Just why Australia is at the very forefront of international mining operations is exemplified by the pioneering innovations of Perth based NMR Services Australia (NMRSA), experts in mineral exploration and mining geophysics and groundwater hydrogeology.

Taking it to another level, in fact a whole new level, is perhaps the best way to describe the disruptive slimhole Nuclear Magnetic Resonance (NMR) borehole logging technology developed by CEO Tim Hopper and the team at NMRSA.

Identifying a market need and creating a solution to address that need is the very essence of invention. With such innovation come jobs for Australians. NMRSA has already created ten new jobs in Australia for skilled workers.

Today, NMRSA is firmly established as an industry leading supplier of NMR solutions that, for the first time, enable mining companies to precisely quantify moisture content of ores in-situ and differentiate mobile water (specific yield) from bound water (specific retention). The same solutions also play a key role in enabling hydrogeologists determine water content and transmissivity of groundwater aquifers.

The importance of these measurements is driving rapid growth, with exports to other international geomarkets now approaching 60% of total revenues.

As the global appetite for raw materials increases, and easy to access, near surface mineral deposits are exhausted, exploration drilling for replacement resources is having to probe deeper sediments.

Today some 70% of mineral resources are within a potentially high hydration zone, and in the case of porous rock and soil mixtures, relative moisture content can equal up to half the mass/weight of any material extracted from the hydration layers.

When miners extract and ship material that contains within it a high moisture content, and shipment values are measured by weight, it takes no great feat of imagination to realise that a major part of the shipment tonnage weight could be moisture and not primary product.

Such high relative moisture content just isn’t good enough for modern day mining economics and NMRSA took on the “pathfinder” challenge in developing a solution whose time had come.

Similarly, the capacity to accurately quantify moisture content and rock porosity, thus generating data to create detailed 3D moisture distribution models equips geophysicists and hydrogeologists with the data needed to design suitable moisture drainage strategies. It’s a game changer for mine productivity.

Like all inventors the team at NMRSA were excited by the challenge of developing solutions to major industry challenges. However, the resulting NMR technology also needed to be cost effective in order to gain market traction and accelerate uptake globally.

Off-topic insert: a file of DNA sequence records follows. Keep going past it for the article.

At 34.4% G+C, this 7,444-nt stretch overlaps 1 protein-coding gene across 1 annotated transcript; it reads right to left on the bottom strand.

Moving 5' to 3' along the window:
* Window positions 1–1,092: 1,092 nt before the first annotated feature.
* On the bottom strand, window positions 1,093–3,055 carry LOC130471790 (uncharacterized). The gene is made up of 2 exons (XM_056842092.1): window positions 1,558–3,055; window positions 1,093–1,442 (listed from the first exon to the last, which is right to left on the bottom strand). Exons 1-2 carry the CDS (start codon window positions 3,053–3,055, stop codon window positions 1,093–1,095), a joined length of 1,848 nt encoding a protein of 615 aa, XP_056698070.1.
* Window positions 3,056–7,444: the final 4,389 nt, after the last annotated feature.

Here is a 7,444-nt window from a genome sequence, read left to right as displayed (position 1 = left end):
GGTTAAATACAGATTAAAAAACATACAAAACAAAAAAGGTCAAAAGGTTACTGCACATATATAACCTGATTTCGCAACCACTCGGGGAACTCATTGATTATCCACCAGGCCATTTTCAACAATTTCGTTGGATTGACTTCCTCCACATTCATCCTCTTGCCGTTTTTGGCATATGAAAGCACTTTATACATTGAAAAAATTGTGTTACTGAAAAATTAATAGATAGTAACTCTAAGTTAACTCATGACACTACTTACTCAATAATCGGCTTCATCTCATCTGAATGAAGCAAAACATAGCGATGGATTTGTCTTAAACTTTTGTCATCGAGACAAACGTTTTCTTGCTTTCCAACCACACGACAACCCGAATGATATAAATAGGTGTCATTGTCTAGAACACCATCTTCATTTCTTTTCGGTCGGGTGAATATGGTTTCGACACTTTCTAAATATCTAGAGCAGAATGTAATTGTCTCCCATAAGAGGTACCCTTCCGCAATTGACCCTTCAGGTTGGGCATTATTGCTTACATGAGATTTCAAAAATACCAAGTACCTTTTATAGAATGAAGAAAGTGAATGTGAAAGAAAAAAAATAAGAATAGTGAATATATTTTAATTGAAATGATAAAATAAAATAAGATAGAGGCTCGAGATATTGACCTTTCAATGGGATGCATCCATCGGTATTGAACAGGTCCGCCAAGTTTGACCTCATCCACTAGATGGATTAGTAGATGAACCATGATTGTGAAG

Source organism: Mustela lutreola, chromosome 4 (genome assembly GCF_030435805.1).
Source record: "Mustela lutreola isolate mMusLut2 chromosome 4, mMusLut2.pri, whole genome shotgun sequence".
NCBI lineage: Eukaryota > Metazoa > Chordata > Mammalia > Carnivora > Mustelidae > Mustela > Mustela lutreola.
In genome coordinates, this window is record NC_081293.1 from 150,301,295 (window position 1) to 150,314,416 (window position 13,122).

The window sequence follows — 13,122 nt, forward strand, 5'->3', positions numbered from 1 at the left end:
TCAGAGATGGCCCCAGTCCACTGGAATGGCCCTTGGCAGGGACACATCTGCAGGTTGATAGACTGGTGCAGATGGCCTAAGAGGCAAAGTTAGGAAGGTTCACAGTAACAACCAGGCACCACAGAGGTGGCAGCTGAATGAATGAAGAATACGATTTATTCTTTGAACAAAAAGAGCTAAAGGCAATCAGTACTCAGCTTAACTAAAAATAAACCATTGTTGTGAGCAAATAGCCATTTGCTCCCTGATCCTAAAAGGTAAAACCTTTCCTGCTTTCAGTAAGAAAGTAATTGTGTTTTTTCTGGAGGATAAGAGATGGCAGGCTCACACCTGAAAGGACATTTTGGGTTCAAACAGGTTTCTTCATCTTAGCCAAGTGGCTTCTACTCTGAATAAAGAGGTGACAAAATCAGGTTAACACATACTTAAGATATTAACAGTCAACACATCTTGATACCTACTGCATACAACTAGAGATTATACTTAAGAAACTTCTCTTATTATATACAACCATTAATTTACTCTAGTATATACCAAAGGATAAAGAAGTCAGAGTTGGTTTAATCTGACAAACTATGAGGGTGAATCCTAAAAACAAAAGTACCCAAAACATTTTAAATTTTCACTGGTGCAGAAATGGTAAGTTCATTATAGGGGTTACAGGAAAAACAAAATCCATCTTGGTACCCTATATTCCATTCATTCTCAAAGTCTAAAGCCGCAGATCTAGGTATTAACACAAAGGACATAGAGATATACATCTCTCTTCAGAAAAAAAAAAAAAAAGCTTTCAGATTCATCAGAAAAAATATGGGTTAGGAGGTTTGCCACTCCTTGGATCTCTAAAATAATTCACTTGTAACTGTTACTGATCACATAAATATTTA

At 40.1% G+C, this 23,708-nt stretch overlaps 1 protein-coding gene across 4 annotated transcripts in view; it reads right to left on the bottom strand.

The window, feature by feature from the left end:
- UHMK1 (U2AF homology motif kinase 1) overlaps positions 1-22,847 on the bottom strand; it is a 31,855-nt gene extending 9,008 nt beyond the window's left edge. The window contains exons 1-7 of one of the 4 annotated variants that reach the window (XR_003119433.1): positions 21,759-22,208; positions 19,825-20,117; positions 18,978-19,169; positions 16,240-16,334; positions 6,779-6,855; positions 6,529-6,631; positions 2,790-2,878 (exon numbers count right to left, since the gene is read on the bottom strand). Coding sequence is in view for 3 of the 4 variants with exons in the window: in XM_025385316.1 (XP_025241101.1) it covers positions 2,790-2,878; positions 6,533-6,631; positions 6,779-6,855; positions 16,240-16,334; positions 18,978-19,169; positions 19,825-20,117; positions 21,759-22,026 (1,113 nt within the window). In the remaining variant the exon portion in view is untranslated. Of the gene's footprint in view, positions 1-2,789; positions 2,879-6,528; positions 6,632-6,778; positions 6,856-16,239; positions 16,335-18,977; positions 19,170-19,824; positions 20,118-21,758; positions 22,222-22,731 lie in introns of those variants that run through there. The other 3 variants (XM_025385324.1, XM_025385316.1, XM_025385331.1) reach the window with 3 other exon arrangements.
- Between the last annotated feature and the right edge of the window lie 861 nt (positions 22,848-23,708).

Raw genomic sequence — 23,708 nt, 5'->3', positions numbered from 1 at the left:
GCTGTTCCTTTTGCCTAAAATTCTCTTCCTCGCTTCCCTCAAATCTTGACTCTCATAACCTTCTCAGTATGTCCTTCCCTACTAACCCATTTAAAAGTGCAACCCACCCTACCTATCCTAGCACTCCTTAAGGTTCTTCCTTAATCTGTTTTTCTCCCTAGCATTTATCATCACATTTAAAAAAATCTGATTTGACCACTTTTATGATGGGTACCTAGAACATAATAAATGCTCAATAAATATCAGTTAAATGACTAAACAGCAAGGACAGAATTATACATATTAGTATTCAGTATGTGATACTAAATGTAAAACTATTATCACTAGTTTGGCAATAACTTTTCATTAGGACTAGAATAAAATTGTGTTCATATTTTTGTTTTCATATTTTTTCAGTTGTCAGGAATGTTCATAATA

Moreover, the NMR logging technology needed to address a wide range of borehole sizes, ore types, in-situ conditions and answer products. The first generation of NMR logging tools initially targeted iron ore.

However, following NMR hardware refinements, development of new NMR excitation methods, improvements in signal processing and implementation of more advanced analysis techniques, applications of the technology now include gold, copper, lithium and potash.

Two different versions of NMR logging tool have been developed, one for use in boreholes up to 160mm in diameter and another for use in larger boreholes up to 250mm in diameter.

Both versions are 2m long and weigh just 20kg. This degree of miniaturisation was an engineering achievement in its own right, involving 18 months of intensive R&D, all conducted in Australia.

More impressive still was the success achieved expanding the technical capability of the logging tools, in terms of measurement depth of investigation, data quality and data density provided, which are normally compromised through miniaturisation.

NMRSA has also successfully boosted adoption of NMR technology by offering intensive training support and has introduced new and innovative learning concepts to enable end users to fully utilise the rich and diverse range of new actionable data that NMR technology provides.

While private capital raisings were utilised, most of the R&D and operational funds have come from reinvestment of NMR profits and revenues.

The focus on R&D continues, with Tim predicting that up to five new products will be brought to market over the next three years.

Continued vigorous expansion of the NMR product range may involve some strategic joint ventures in the future, a possibility that Tim and the NMR management team are considering with an open mind. Current strategic relationships with ALT in Europe are robust and working well at all levels.

The local and international success achieved by NMR in such a short time is truly remarkable. More than five separate mining operations across Africa are using NMR technology. NMR equipment is also solving mining challenges in the United States, South America as well as New Guinea and the South Pacific.

When the Australia mining industry considers technical innovation then unquestionable leaders in innovation such as NMRSA must rank in the first tier.


For more information:

David Gray is lead consultant at Digital information partners that provide Communications & technical and policy Documentation for the Manufacturing & Export Industries, Political Media Communications, Public & Social Media Relations(PR).  David can be contacted at

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